Saturday, April 29, 2017

Why Bundles are Good Buys For Anyone Who Likes a Good Deal (Or Cheapskates Like Me)

I'm a cheapskate. I need a compelling reason to plunk down cold, hard cash. (Caveat: We once had a friend who refused to order cheeseburgers when eating out because he said the mark-up on cheese was too high. I think a love of cheese is a compelling reason to buy a cheeseburger.)

All that to say, if I'm going to suggest you buy something, I feel like I should tell you why it's a good deal. Case-in-point: this year's Ultimate Homemaking Bundle.

Now, I'm a little biased about the Bundle because my book is in there. So, there's that. But I do think it's a valuable resource. Let me explain why.

What exactly is a Bundle?
It's a collection of resources, grouped together. Think of it kind of like shopping at Costco: Because you're buying in bulk, you get a discounted price on these excellent resources. The Bundle is offered once a year, for a limited time. In this case, the sale runs through Monday, May 1st. 

What's in the Bundle?
It contains a lot of resources—A LOT —106 to be exact. It's ebooks, e-courses, audios, videos, printables, and summits. You can see the full list here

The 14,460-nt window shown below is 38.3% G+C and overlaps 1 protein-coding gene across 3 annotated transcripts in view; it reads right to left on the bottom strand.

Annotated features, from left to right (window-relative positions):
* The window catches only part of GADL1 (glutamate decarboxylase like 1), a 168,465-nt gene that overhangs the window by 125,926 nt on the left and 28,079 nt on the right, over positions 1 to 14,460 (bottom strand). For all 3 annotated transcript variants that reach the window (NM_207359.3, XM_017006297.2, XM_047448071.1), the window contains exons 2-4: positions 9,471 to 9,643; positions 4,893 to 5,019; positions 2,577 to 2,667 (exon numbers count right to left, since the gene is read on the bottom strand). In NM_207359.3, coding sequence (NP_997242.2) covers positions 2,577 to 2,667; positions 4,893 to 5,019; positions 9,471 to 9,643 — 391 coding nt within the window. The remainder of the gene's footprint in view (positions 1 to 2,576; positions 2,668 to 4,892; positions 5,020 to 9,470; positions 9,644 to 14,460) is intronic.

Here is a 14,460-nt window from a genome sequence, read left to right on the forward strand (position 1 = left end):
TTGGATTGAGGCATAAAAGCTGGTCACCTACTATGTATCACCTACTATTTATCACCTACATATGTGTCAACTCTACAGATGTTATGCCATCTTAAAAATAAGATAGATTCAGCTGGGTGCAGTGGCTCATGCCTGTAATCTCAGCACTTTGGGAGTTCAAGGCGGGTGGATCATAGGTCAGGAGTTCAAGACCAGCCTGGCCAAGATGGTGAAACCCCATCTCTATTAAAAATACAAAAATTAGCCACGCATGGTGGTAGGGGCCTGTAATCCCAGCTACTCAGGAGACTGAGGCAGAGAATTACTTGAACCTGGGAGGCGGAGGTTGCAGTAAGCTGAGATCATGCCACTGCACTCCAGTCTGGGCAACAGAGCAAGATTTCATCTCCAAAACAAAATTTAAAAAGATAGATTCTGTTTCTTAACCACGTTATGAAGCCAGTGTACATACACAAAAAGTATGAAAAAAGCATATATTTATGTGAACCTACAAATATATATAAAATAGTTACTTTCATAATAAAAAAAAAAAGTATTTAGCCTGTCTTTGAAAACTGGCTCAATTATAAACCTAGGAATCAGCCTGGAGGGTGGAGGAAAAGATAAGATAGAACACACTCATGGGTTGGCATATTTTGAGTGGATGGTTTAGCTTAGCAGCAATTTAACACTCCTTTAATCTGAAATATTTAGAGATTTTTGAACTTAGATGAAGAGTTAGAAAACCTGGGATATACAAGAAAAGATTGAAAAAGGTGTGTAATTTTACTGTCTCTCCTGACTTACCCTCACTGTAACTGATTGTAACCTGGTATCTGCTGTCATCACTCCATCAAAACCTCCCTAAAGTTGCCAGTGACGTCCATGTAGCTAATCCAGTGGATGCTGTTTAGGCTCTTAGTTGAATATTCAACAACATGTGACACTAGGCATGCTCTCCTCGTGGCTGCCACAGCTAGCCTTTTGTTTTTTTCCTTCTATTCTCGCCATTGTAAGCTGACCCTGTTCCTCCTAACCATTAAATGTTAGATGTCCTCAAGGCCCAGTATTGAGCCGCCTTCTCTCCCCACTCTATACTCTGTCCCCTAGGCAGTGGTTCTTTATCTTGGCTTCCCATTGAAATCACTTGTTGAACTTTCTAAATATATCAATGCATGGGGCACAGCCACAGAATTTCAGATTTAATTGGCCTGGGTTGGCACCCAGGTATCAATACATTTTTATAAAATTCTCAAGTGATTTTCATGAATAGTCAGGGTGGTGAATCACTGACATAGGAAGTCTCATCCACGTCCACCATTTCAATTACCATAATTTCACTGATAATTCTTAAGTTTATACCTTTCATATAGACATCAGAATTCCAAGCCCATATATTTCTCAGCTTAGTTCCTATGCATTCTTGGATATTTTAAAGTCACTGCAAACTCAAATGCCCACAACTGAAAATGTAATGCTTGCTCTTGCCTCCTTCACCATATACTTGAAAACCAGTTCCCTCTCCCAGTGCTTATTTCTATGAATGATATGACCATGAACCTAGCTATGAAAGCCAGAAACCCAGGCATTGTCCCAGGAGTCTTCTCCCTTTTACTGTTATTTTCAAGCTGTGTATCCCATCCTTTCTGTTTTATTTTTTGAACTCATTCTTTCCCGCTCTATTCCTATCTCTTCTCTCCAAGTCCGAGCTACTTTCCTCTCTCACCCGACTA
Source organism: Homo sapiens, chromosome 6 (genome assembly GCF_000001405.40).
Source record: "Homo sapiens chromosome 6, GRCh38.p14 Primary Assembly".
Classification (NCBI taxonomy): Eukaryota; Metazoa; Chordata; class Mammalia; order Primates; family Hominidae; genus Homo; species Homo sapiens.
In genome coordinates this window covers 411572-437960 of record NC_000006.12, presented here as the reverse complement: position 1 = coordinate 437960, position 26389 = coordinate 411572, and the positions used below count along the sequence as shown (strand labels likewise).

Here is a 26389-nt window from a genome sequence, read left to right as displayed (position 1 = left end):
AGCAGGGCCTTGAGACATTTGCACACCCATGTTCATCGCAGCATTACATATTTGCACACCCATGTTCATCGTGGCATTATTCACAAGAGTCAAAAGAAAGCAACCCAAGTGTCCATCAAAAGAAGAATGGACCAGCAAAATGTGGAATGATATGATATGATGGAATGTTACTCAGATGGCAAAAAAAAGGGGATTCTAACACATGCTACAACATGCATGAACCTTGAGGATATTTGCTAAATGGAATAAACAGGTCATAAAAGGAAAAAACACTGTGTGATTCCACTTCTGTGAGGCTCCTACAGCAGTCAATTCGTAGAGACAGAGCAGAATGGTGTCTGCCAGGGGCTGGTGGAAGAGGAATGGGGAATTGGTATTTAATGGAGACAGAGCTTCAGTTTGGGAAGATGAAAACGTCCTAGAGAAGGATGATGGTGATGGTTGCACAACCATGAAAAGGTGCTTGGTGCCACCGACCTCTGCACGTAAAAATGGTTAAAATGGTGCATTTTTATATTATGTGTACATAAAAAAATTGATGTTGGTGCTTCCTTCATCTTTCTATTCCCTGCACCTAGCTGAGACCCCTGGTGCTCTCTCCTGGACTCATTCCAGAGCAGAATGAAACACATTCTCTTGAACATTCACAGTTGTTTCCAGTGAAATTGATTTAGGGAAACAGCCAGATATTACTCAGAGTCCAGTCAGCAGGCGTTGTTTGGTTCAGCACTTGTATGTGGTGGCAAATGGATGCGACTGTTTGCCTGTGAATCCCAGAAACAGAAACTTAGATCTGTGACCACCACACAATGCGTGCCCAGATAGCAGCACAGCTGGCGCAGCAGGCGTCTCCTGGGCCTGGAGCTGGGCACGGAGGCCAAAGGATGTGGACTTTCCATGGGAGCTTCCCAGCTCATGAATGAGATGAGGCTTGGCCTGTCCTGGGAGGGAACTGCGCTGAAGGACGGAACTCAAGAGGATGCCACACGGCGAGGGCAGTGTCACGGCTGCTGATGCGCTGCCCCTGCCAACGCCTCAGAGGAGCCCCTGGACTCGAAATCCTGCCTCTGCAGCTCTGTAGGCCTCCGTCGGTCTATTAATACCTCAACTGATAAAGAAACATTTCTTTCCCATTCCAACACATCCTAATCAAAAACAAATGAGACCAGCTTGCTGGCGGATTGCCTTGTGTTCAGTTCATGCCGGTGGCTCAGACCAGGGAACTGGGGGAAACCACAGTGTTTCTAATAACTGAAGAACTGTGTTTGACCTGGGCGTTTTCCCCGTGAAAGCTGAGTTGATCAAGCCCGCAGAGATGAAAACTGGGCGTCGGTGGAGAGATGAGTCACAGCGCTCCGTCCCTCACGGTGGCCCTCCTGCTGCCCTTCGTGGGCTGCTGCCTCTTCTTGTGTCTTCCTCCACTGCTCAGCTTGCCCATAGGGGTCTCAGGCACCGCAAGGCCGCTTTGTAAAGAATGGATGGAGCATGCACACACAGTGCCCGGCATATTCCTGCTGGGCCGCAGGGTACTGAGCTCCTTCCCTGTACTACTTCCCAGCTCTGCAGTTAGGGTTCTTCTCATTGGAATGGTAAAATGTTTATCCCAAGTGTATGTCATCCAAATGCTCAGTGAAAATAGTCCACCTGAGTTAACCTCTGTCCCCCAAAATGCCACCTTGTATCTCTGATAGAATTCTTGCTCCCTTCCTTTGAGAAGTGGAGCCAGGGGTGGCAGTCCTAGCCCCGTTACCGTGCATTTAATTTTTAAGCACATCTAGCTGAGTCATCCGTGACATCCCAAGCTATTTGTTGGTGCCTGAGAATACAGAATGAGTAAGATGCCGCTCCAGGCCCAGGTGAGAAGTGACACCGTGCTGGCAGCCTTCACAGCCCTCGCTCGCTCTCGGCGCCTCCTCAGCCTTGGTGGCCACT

Why is it a good deal?
Many of the excellent resources in the Bundle individually sell for more than the Bundle's collective price. For example:
  • Cozy Minimalist Decorating Class by Myquillyn Smith (This sells individually for $39.00.)(I've been wanting to take this, now I'm going to.)
  • Productivity and Well-Being eCourse by Lisa Grace Byrne ($47.00)(I've been a fan of Lisa's work ever since I bought her book, and I've paid to take some of her classes before.)
  • A Mom’s Guide to Better Photos: A Beginning Photography Class for Moms With Any Type of Camera by Meg Calton ($99.00)

bookroo.pngCultivate What Matters, Faith and Family Bundle.JPGHope Ink | 3 Free Prints.jpg

Those are just a few of the resources. Now, let's talk about the bonuses that are included in the Bundle. Even if you wanted nothing else in the Bundle, the bonuses alone are worth the price. There are 10 bonuses totaling $250. For example: 

  • Free 1 month subscription from Kiwi Crate, $20 value ($15 off $50 shop purchase for existing customers)
  • $15 shop credit from the Cultivate What Matters shop
  • Free 1 month subscription from Bookroo, $18 value 
  • $15 store credit from Strawesome 
Personally, I'm ordering all the bonuses now and will dole them out to my kids over the summer, as needed.

Homemaking, really?
Please don't let the name of the Bundle turn you off. It sounds kind of grandmother-era-ish, but
isn't. It's all kinds of tips and tricks about finances, decluttering, meal-planning, parenting, working from home, and creativity. 

Isn't that an awful lot of, umm, reading?
It is! That's why you have one year to download the eBooks and printables and take the online eCourses, and everything you’ve downloaded becomes part of your permanent library.